When Larry Temple’s Agribusiness Development Team asked for seed spreaders, he was brought three hand-woven baskets from a nearby village. In a country with prevalent cell phones and Internet, the Afghan farmers had never seen a hand-cranked seed spreader. “It was pretty amazing,” remembered Larry, a recent MBA alum who had traveled to Afghanistan to teach sustainable agricultural practices to farmers developing their recovering agriculture.
Larry spent 10 months as part the Indiana National Guard’s 1-19th Agribusiness Development Team that trained Afghan agricultural agents. Larry and his team were deployed to the Khost Province in eastern Afghanistan, near the Pakistan border.
While abroad, Larry faced a myriad of challenges as he and his team introduced products so new that the Afghan farmers had never seen them before. In addition to working through communication issues, Larry’s team tried to implement changes and improve farming at the lowest cost possible, creating projects with almost no budgets. To find the right products, Larry and his team had to prepare extensively beforehand.
“We really had to do our homework ahead of time,” explained Larry. To introduce seed spreaders, he and his team gave a few away for free, and let the local farmers test them.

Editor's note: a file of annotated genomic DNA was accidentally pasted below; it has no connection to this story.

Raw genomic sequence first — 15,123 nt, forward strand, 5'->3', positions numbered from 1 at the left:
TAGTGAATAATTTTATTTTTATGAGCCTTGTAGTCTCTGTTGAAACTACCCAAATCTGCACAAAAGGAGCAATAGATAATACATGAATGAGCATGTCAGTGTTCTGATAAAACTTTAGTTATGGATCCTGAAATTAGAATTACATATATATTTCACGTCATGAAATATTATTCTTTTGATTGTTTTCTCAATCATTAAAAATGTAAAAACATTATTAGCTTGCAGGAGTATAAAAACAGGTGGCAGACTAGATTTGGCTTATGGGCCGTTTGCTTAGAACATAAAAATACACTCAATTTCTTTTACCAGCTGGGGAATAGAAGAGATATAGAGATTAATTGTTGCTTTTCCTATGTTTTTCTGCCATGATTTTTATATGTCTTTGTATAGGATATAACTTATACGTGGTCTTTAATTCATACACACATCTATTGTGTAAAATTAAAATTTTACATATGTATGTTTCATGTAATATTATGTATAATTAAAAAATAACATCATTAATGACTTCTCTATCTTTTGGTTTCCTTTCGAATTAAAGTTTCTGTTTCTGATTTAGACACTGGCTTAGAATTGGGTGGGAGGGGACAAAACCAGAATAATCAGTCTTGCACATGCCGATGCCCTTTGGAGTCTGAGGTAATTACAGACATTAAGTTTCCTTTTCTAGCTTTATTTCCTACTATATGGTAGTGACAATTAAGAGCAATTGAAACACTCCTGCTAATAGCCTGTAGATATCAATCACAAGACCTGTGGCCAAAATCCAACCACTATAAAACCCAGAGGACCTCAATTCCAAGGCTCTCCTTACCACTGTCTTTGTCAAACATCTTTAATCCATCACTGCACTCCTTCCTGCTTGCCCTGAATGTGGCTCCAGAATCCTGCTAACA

“We basically sampled them, like they would do in supermarkets to generate business,” said Larry. “Except that in Afghanistan, they don’t really have a farm store. Everyone sells everything, so we had to connect with specific people.”
Larry said some of his business skills—marketing, strategy and contracting—strongly influenced his success in Afghanistan.
“There are just so many things to consider,” said Larry. One project his team undertook was controlling a river that disrupted the local agriculture. “We had to undertake a project to slow down the water, and that project had to be contracted out. To do public contracting, you have to pick the best one for the best price and make sure everyone understands. It took a lot of work.”
One of Larry’s favorite stories from Afghanistan was a trip to a gas station, which had a market for men to stop and talk among themselves. When Larry asked locals about their farms, they knew nothing about agriculture—unable to even answer simple questions like whether their farms were irrigated or not. Finally, Larry found one man who seemed to know everything around the village, pointing out to Larry who the real farmers were. “I’m 7,000 miles away, and this man is reminding me of my great-uncle,” said Larry, laughing. “My great-uncle used to sit and talk at gas stations, and that man knew everyone. I guess everybody relates to their elders.”
Larry’s biggest reward from the experience, he said, was just seeing and educated farmers about agriculture, and seeing their minds open up to what his team tried to teach them. “Understanding their culture and communication took time and patience. It took a lot of time over there to understand what would work. It’s hard to replace the experience of being on the ground.”
Today, Larry attends the University of Iowa to pursue his Masters in Agronomy. He hopes to eventually teach agriculture, either locally or abroad.